Many of you are already (very keenly) aware that he and I are pretty much best buds. That I constitute a one-girl fan club. That I talk at him, to him, and about him not infrequently. Some of you may even be sick to death of him. (If you’re in the “sick of him” category, you’re really lame, by the way.) One of my friends heard him mentioned and asked me, “Pier Giorgio, that’s your guy, right?” (Day. MADE.) Another of my friends refers to him as my “saint crush.” 


Well, he’s not exactly a saint crush. Legit question though. I mean, hey:

I thought about trying to explain this and was reminded of a story I heard Fr. Larry Richards tell. When he gives retreats, he likes to ask retreatants how they “know” God exists. After shooting down their proofs for God’s existence, he demands they ask him that same question: “Okay, Father – how do you KNOW God exists?”
“Because I KNOW HIM. Because I have sat in Adoration and experienced His presence. Because I have seen Him work in my life.”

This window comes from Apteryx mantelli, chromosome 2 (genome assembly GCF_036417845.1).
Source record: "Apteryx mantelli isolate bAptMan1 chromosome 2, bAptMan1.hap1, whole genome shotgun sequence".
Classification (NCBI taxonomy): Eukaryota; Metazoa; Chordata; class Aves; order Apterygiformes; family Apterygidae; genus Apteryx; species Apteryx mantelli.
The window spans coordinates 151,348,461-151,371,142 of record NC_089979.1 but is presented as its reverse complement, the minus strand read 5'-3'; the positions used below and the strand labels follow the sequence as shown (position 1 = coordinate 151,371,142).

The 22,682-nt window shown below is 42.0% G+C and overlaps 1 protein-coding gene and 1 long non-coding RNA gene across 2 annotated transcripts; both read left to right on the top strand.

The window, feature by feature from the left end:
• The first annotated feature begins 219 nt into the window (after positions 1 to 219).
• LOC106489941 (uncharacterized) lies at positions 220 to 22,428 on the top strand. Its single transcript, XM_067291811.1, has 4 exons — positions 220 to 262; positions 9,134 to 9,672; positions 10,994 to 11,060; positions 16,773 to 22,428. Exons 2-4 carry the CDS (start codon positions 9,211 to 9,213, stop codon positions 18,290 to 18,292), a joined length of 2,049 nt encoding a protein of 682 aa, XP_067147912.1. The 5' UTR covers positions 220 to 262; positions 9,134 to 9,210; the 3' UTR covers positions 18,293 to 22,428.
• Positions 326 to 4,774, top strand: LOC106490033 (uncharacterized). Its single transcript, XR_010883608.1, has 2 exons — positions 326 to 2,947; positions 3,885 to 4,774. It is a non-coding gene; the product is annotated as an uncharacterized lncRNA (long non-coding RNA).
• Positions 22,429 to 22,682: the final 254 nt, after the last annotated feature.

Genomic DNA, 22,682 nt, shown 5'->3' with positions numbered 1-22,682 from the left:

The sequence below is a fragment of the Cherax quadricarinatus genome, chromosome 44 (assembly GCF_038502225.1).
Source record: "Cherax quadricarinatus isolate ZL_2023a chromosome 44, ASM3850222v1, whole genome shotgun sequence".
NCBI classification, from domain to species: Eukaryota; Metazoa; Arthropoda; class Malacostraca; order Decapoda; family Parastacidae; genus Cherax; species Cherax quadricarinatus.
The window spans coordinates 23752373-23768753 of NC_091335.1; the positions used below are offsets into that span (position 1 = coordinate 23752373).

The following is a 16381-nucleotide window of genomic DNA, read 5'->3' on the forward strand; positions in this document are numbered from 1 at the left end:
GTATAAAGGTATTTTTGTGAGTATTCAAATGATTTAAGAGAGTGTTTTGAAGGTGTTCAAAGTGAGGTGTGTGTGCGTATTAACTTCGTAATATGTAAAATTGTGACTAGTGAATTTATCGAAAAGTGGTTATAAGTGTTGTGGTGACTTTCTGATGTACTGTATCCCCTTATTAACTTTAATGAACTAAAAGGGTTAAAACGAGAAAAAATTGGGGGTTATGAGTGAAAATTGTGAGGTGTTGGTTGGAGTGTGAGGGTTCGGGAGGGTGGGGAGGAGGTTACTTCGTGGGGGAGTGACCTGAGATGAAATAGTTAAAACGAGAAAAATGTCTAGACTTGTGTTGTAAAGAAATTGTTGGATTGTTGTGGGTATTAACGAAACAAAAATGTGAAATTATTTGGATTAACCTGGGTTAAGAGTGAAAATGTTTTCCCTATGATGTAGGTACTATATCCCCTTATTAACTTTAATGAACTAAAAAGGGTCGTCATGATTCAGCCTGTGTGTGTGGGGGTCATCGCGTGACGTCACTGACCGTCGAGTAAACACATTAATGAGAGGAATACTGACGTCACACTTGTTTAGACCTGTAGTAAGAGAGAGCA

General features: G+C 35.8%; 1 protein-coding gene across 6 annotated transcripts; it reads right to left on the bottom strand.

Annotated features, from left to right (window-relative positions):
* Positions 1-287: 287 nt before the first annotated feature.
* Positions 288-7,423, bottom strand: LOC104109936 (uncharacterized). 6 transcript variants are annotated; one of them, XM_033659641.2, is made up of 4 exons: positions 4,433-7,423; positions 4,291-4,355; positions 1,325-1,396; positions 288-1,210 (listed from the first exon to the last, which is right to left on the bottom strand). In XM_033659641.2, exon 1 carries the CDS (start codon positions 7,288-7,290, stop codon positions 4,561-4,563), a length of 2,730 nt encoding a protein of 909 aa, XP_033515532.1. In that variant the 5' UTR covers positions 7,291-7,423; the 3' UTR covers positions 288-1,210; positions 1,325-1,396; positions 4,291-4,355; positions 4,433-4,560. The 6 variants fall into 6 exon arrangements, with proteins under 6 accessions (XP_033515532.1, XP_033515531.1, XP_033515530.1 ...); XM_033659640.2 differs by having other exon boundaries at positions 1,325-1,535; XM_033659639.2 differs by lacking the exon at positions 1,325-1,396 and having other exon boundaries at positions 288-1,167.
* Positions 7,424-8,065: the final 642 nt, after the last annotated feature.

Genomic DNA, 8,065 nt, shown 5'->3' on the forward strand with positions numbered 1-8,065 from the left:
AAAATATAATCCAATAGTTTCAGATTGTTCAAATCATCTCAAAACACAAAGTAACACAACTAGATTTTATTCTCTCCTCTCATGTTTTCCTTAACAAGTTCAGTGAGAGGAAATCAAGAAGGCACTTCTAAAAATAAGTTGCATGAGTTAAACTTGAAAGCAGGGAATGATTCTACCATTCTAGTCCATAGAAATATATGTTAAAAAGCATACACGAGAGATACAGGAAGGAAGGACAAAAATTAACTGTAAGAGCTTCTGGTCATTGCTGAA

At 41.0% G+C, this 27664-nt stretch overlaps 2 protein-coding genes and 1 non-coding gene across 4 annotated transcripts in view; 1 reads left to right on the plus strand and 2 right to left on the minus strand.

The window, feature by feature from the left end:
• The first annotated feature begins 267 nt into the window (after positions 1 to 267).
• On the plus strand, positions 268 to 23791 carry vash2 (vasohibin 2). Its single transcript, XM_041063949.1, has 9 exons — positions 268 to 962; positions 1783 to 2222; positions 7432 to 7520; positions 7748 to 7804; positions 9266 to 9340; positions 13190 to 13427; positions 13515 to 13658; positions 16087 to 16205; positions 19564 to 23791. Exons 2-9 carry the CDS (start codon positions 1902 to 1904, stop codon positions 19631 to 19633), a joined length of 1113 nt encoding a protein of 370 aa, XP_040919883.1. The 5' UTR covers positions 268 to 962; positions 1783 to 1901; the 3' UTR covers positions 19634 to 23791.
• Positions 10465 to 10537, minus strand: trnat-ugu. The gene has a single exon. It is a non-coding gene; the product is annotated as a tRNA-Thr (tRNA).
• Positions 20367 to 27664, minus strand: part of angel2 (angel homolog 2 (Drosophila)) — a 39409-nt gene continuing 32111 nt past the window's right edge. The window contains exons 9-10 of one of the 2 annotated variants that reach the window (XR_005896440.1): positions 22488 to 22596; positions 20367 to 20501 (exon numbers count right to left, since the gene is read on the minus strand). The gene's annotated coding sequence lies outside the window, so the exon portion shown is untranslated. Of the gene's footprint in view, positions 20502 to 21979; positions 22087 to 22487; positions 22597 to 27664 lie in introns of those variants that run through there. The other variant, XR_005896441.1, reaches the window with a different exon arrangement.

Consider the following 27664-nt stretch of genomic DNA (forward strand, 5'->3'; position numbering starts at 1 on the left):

I love my Pier Giorgio because I know him.
He is so knowable. We have letters and pictures and stories from family and friends.
How could you resist loving holiness that looks like this?
And, uhm, why the heck would you even want to?
I just don’t even know what’s not to love. Even the annoying stuff. Yes, I do occasionally find him annoying, as all normal sisters at some point find their normal brothers at least a little annoying, no matter how handsome, charming, and lovable they are. His (for-real-genetic) sister, Luciana, was a little younger but very close to him in age and thought the world of him…most of the time.